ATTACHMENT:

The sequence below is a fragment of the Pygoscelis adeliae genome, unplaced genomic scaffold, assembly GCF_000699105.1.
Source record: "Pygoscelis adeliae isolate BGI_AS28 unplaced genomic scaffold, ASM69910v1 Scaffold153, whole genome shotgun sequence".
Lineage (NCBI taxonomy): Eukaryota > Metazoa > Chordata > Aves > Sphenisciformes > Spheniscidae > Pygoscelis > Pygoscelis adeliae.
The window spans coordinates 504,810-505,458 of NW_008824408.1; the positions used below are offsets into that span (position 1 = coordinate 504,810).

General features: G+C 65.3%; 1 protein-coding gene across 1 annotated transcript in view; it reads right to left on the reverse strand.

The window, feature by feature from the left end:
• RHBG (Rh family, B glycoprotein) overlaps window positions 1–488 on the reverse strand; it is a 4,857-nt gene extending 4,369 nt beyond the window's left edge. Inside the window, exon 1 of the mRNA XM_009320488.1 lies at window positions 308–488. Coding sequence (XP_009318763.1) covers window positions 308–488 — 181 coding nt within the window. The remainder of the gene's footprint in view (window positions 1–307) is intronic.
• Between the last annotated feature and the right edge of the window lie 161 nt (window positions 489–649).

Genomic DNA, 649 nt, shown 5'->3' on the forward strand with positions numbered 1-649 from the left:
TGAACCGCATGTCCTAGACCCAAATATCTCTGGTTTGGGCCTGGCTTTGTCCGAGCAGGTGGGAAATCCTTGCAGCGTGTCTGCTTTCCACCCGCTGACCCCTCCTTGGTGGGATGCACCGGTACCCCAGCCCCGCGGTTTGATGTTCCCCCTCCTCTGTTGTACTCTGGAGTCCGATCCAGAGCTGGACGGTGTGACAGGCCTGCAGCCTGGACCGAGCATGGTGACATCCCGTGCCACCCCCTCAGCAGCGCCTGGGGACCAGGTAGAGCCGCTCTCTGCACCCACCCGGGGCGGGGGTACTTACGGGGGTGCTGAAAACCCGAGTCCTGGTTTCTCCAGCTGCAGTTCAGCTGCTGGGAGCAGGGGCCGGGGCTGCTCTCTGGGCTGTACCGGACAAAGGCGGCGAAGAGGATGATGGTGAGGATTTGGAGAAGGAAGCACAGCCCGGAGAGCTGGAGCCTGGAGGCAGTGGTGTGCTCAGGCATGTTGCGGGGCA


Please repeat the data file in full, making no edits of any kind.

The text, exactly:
The sequence below is a fragment of the Pygoscelis adeliae genome, unplaced genomic scaffold, assembly GCF_000699105.1.
Source record: "Pygoscelis adeliae isolate BGI_AS28 unplaced genomic scaffold, ASM69910v1 Scaffold153, whole genome shotgun sequence".
Lineage (NCBI taxonomy): Eukaryota > Metazoa > Chordata > Aves > Sphenisciformes > Spheniscidae > Pygoscelis > Pygoscelis adeliae.
The window spans coordinates 504,810-505,458 of NW_008824408.1; the positions used below are offsets into that span (position 1 = coordinate 504,810).

General features: G+C 65.3%; 1 protein-coding gene across 1 annotated transcript in view; it reads right to left on the reverse strand.

The window, feature by feature from the left end:
• RHBG (Rh family, B glycoprotein) overlaps window positions 1–488 on the reverse strand; it is a 4,857-nt gene extending 4,369 nt beyond the window's left edge. Inside the window, exon 1 of the mRNA XM_009320488.1 lies at window positions 308–488. Coding sequence (XP_009318763.1) covers window positions 308–488 — 181 coding nt within the window. The remainder of the gene's footprint in view (window positions 1–307) is intronic.
• Between the last annotated feature and the right edge of the window lie 161 nt (window positions 489–649).

Genomic DNA, 649 nt, shown 5'->3' on the forward strand with positions numbered 1-649 from the left:
TGAACCGCATGTCCTAGACCCAAATATCTCTGGTTTGGGCCTGGCTTTGTCCGAGCAGGTGGGAAATCCTTGCAGCGTGTCTGCTTTCCACCCGCTGACCCCTCCTTGGTGGGATGCACCGGTACCCCAGCCCCGCGGTTTGATGTTCCCCCTCCTCTGTTGTACTCTGGAGTCCGATCCAGAGCTGGACGGTGTGACAGGCCTGCAGCCTGGACCGAGCATGGTGACATCCCGTGCCACCCCCTCAGCAGCGCCTGGGGACCAGGTAGAGCCGCTCTCTGCACCCACCCGGGGCGGGGGTACTTACGGGGGTGCTGAAAACCCGAGTCCTGGTTTCTCCAGCTGCAGTTCAGCTGCTGGGAGCAGGGGCCGGGGCTGCTCTCTGGGCTGTACCGGACAAAGGCGGCGAAGAGGATGATGGTGAGGATTTGGAGAAGGAAGCACAGCCCGGAGAGCTGGAGCCTGGAGGCAGTGGTGTGCTCAGGCATGTTGCGGGGCA